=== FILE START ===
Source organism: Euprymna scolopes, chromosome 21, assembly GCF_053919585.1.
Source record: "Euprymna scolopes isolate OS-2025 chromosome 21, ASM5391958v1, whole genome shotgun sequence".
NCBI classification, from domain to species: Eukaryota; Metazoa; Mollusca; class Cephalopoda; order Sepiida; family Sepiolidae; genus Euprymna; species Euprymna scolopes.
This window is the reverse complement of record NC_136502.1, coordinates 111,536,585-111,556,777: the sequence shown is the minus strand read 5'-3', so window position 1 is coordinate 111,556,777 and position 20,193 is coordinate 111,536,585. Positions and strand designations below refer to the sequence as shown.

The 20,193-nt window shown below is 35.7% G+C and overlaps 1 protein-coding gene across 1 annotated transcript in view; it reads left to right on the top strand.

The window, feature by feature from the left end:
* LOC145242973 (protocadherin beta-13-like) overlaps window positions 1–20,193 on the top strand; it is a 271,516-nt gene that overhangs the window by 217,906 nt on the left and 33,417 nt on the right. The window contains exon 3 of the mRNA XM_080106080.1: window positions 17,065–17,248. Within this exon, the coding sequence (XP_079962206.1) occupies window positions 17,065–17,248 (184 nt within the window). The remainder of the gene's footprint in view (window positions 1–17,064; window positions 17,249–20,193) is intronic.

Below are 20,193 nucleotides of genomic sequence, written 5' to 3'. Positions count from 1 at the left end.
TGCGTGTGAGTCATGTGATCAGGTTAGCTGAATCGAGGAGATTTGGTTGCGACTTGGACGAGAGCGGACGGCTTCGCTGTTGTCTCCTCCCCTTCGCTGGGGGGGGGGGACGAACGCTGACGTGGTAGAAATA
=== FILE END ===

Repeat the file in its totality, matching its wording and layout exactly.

Source organism: Euprymna scolopes, chromosome 21, assembly GCF_053919585.1.
Source record: "Euprymna scolopes isolate OS-2025 chromosome 21, ASM5391958v1, whole genome shotgun sequence".
NCBI classification, from domain to species: Eukaryota; Metazoa; Mollusca; class Cephalopoda; order Sepiida; family Sepiolidae; genus Euprymna; species Euprymna scolopes.
This window is the reverse complement of record NC_136502.1, coordinates 111,536,585-111,556,777: the sequence shown is the minus strand read 5'-3', so window position 1 is coordinate 111,556,777 and position 20,193 is coordinate 111,536,585. Positions and strand designations below refer to the sequence as shown.

The 20,193-nt window shown below is 35.7% G+C and overlaps 1 protein-coding gene across 1 annotated transcript in view; it reads left to right on the top strand.

The window, feature by feature from the left end:
* LOC145242973 (protocadherin beta-13-like) overlaps window positions 1–20,193 on the top strand; it is a 271,516-nt gene that overhangs the window by 217,906 nt on the left and 33,417 nt on the right. The window contains exon 3 of the mRNA XM_080106080.1: window positions 17,065–17,248. Within this exon, the coding sequence (XP_079962206.1) occupies window positions 17,065–17,248 (184 nt within the window). The remainder of the gene's footprint in view (window positions 1–17,064; window positions 17,249–20,193) is intronic.

Below are 20,193 nucleotides of genomic sequence, written 5' to 3'. Positions count from 1 at the left end.
TGCGTGTGAGTCATGTGATCAGGTTAGCTGAATCGAGGAGATTTGGTTGCGACTTGGACGAGAGCGGACGGCTTCGCTGTTGTCTCCTCCCCTTCGCTGGGGGGGGGGGACGAACGCTGACGTGGTAGAAATA